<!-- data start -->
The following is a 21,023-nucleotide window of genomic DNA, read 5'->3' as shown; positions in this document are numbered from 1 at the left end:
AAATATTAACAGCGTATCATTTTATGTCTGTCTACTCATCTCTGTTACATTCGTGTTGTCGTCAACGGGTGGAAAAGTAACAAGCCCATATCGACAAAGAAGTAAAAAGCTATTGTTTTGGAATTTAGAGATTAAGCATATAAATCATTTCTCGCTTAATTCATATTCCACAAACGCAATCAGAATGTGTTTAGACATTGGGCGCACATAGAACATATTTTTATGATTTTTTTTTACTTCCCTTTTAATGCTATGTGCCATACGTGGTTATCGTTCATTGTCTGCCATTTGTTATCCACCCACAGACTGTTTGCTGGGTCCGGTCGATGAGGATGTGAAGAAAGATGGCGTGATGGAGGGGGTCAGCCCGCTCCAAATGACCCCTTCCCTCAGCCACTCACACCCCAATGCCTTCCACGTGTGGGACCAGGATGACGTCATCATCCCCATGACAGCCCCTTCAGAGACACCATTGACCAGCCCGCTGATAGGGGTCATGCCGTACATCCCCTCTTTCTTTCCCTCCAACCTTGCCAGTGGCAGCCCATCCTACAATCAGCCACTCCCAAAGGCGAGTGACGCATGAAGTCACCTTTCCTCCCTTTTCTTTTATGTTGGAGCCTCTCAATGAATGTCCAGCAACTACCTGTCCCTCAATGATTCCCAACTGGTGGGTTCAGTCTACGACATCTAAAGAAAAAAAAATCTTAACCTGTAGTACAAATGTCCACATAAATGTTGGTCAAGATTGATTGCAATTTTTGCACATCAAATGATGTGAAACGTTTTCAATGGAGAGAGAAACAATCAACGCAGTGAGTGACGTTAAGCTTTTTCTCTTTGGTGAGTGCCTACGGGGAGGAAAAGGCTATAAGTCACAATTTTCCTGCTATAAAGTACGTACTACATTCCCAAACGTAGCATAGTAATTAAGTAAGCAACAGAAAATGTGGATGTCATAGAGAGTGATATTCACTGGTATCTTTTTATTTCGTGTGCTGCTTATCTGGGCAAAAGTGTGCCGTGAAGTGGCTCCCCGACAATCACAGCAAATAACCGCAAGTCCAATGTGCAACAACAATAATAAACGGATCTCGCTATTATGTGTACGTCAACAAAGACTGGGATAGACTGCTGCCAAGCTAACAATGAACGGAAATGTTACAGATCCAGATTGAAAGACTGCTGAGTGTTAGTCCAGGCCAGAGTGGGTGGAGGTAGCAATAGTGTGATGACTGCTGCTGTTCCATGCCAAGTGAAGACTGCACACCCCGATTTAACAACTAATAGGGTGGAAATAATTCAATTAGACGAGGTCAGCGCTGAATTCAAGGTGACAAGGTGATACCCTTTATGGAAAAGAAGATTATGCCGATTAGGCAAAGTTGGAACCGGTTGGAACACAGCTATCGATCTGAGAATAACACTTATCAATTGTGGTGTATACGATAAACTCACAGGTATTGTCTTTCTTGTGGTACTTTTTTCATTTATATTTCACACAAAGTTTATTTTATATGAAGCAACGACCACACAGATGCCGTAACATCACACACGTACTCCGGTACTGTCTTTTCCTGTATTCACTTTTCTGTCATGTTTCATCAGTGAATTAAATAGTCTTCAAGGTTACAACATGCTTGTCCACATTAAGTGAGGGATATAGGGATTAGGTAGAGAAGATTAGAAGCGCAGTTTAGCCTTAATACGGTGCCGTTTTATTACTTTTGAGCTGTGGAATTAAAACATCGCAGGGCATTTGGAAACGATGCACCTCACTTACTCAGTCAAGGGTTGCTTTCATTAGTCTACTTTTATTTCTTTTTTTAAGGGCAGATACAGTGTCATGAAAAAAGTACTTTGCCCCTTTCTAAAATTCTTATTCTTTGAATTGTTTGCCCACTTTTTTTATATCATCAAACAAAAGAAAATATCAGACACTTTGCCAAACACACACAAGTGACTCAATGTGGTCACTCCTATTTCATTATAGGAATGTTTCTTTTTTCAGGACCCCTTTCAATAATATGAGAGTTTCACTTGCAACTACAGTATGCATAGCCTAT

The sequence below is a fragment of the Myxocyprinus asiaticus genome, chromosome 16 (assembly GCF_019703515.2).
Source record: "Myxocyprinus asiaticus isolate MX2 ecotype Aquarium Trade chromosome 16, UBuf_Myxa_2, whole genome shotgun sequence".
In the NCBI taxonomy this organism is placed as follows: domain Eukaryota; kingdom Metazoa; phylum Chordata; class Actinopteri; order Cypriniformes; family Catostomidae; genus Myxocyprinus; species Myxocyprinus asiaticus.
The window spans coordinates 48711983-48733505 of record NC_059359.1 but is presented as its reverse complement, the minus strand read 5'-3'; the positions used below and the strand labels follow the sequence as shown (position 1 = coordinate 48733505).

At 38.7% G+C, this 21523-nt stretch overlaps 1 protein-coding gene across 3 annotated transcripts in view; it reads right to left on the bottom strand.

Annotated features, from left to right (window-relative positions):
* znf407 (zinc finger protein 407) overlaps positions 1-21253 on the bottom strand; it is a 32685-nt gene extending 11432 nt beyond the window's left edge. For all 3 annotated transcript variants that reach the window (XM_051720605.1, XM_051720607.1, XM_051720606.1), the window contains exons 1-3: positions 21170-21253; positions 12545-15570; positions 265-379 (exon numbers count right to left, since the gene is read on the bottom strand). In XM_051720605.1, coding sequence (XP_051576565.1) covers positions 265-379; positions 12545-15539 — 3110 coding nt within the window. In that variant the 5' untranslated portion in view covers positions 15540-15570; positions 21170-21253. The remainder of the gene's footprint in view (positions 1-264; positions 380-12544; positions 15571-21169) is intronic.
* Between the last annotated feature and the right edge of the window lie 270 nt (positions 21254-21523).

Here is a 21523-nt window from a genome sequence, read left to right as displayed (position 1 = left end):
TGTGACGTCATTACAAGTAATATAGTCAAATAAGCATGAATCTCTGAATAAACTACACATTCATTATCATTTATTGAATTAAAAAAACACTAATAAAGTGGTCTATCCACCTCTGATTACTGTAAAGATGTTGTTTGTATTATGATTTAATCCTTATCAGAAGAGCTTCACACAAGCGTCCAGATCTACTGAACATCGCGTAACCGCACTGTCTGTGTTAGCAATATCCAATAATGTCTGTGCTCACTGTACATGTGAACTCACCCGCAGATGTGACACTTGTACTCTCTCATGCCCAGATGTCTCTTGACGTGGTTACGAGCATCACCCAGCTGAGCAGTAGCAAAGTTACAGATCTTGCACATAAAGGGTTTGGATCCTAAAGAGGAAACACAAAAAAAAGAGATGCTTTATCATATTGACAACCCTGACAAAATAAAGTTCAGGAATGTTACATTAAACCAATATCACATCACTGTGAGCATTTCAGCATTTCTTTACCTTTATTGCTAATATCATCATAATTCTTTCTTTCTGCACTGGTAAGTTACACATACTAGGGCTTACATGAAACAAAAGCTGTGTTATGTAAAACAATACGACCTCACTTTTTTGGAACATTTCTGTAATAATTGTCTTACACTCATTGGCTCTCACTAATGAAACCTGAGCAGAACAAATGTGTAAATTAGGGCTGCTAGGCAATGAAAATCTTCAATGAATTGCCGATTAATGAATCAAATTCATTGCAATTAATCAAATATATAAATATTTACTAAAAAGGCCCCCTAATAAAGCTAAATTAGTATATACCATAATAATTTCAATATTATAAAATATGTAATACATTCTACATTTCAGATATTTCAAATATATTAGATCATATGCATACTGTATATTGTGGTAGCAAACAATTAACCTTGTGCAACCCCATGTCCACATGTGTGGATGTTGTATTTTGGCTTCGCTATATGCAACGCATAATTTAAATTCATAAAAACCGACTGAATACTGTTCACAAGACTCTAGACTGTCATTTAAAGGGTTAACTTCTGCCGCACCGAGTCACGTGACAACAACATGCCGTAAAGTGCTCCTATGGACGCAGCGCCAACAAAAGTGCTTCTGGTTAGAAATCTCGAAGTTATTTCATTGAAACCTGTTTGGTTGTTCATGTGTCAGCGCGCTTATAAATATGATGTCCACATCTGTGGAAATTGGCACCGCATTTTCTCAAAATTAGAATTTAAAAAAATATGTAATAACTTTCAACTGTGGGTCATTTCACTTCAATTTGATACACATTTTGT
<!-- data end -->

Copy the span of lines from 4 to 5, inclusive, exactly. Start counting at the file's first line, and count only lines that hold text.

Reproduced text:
Source record: "Myxocyprinus asiaticus isolate MX2 ecotype Aquarium Trade chromosome 16, UBuf_Myxa_2, whole genome shotgun sequence".
In the NCBI taxonomy this organism is placed as follows: domain Eukaryota; kingdom Metazoa; phylum Chordata; class Actinopteri; order Cypriniformes; family Catostomidae; genus Myxocyprinus; species Myxocyprinus asiaticus.